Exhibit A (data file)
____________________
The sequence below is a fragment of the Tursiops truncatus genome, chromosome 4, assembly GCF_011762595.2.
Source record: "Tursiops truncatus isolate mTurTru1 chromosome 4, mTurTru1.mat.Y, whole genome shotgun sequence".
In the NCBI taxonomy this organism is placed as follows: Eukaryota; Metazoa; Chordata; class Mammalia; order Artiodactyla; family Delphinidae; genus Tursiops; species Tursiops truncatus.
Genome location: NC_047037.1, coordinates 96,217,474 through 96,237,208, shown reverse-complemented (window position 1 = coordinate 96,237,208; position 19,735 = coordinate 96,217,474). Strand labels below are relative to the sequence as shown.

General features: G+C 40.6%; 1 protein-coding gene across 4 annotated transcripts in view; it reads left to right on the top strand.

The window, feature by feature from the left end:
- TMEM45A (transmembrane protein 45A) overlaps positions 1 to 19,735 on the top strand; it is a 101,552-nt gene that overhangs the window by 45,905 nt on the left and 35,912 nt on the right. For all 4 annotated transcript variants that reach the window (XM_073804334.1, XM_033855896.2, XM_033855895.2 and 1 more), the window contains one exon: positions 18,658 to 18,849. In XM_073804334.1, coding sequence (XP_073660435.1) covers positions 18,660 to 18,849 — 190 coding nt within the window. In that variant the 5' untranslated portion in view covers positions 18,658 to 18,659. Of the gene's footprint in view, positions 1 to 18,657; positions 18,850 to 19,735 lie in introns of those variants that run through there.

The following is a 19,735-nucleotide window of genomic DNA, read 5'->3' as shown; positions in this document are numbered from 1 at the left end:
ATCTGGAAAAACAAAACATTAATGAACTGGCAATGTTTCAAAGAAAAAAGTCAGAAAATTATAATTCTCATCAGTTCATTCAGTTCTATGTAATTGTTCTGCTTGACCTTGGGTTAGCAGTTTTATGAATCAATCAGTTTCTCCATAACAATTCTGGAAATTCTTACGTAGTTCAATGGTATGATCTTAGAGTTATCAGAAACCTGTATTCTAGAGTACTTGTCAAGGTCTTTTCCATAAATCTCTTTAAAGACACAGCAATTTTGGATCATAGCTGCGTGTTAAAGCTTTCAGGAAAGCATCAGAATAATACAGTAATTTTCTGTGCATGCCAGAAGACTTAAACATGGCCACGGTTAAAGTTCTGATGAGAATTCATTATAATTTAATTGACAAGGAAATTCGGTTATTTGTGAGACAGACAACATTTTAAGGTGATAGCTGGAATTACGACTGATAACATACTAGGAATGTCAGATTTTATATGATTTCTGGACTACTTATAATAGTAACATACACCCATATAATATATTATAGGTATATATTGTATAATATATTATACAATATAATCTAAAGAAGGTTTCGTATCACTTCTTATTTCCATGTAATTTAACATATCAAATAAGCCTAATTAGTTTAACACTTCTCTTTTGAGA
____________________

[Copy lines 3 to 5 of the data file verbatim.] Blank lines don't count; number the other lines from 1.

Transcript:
In the NCBI taxonomy this organism is placed as follows: Eukaryota; Metazoa; Chordata; class Mammalia; order Artiodactyla; family Delphinidae; genus Tursiops; species Tursiops truncatus.
Genome location: NC_047037.1, coordinates 96,217,474 through 96,237,208, shown reverse-complemented (window position 1 = coordinate 96,237,208; position 19,735 = coordinate 96,217,474). Strand labels below are relative to the sequence as shown.

General features: G+C 40.6%; 1 protein-coding gene across 4 annotated transcripts in view; it reads left to right on the top strand.